The Challenges of Butterfly

Despite its potential for speed, the butterfly stroke is not without its challenges:

  • Energy Consumption: The butterfly stroke uses a lot of energy. The simultaneous arm pull and dolphin kick require a lot of strength and can quickly tire out a swimmer.
  • Technique Difficulty: The butterfly stroke requires precise timing and coordination. The undulating body movement and simultaneous arm and leg movements can be difficult to master.

Generating Speed in Butterfly

Despite these challenges, the butterfly stroke can generate a lot of speed in the water. The key is in the power generated by the simultaneous arm pull and dolphin kick. When done correctly, these movements can propel a swimmer through the water quickly. However, maintaining this speed over long distances can be challenging due to the energy consumption of the stroke.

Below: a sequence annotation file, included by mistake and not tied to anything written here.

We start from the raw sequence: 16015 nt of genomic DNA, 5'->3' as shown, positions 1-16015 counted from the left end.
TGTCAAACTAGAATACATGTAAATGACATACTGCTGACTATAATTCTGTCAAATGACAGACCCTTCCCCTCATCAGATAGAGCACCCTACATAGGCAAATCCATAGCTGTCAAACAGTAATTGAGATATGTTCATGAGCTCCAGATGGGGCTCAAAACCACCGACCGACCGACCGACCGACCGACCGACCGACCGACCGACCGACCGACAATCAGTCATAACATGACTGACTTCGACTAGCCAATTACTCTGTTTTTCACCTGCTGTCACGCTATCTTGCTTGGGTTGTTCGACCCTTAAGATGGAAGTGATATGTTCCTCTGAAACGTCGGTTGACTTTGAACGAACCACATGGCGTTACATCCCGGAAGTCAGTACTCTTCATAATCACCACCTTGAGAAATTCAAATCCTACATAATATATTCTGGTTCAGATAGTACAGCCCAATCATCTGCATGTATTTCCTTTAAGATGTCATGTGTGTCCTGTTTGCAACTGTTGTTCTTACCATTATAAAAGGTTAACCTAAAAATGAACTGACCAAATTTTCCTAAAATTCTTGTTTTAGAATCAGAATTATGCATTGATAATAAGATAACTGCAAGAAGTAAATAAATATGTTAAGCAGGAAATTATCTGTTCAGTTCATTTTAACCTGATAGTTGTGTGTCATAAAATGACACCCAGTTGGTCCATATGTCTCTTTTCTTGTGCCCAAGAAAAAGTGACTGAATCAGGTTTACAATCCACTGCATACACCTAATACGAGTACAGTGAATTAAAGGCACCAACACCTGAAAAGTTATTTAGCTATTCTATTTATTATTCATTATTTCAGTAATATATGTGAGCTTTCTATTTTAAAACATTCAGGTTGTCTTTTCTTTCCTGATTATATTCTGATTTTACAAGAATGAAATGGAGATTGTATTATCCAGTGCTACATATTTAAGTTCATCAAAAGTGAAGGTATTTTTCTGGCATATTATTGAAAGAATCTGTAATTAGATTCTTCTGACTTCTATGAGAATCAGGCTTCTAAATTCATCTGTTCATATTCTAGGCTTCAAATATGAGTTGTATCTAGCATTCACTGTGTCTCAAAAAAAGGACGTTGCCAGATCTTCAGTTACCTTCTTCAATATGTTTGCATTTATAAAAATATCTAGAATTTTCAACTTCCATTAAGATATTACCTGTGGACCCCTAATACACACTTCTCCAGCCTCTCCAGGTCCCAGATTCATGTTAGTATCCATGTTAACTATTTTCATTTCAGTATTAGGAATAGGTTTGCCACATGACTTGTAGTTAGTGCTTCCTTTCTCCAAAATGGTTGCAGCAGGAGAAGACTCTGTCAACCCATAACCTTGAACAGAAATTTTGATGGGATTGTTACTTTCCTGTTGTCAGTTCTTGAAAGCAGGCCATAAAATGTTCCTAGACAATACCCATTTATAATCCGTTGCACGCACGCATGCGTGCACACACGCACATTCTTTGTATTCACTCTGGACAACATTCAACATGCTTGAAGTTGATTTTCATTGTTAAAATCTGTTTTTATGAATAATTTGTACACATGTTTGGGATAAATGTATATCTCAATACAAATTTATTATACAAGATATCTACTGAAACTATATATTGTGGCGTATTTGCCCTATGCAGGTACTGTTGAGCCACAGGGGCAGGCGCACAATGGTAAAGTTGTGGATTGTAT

In conclusion, while freestyle holds the title for the fastest swimming stroke, the butterfly stroke is a close second. Both strokes have unique characteristics and challenges; understanding these can help swimmers improve their speed and efficiency in the water.

The Underwater Dynamo: Dolphin Kick

One of the most powerful tools in a swimmer’s arsenal for speed is the dolphin kick. Often called the “fifth stroke,” the dolphin kick is an underwater swimming technique that can significantly contribute to a swimmer’s speed.

Mechanics of the Dolphin Kick